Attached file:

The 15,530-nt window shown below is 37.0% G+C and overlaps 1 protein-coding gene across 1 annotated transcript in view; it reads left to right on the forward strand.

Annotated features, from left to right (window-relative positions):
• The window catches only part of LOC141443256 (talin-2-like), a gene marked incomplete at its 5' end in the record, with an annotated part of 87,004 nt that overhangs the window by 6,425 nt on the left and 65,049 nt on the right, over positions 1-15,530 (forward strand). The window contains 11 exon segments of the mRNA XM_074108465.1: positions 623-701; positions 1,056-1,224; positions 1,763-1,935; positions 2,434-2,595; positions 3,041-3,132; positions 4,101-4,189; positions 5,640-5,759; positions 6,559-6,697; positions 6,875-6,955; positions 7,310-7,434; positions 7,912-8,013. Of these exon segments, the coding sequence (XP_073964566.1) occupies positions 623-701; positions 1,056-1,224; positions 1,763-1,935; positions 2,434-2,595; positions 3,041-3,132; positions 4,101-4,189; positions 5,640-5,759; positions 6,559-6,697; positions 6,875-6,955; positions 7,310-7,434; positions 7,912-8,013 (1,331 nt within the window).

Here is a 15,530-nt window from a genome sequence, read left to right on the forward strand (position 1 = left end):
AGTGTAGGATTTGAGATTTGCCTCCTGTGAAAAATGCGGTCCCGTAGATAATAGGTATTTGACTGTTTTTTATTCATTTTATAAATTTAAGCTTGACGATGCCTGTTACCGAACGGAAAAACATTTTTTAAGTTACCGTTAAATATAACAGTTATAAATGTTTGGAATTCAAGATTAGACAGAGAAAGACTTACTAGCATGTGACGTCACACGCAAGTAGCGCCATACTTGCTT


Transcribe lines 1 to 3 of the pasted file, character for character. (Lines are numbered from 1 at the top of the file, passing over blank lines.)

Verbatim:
The 15,530-nt window shown below is 37.0% G+C and overlaps 1 protein-coding gene across 1 annotated transcript in view; it reads left to right on the forward strand.

Annotated features, from left to right (window-relative positions):
• The window catches only part of LOC141443256 (talin-2-like), a gene marked incomplete at its 5' end in the record, with an annotated part of 87,004 nt that overhangs the window by 6,425 nt on the left and 65,049 nt on the right, over positions 1-15,530 (forward strand). The window contains 11 exon segments of the mRNA XM_074108465.1: positions 623-701; positions 1,056-1,224; positions 1,763-1,935; positions 2,434-2,595; positions 3,041-3,132; positions 4,101-4,189; positions 5,640-5,759; positions 6,559-6,697; positions 6,875-6,955; positions 7,310-7,434; positions 7,912-8,013. Of these exon segments, the coding sequence (XP_073964566.1) occupies positions 623-701; positions 1,056-1,224; positions 1,763-1,935; positions 2,434-2,595; positions 3,041-3,132; positions 4,101-4,189; positions 5,640-5,759; positions 6,559-6,697; positions 6,875-6,955; positions 7,310-7,434; positions 7,912-8,013 (1,331 nt within the window).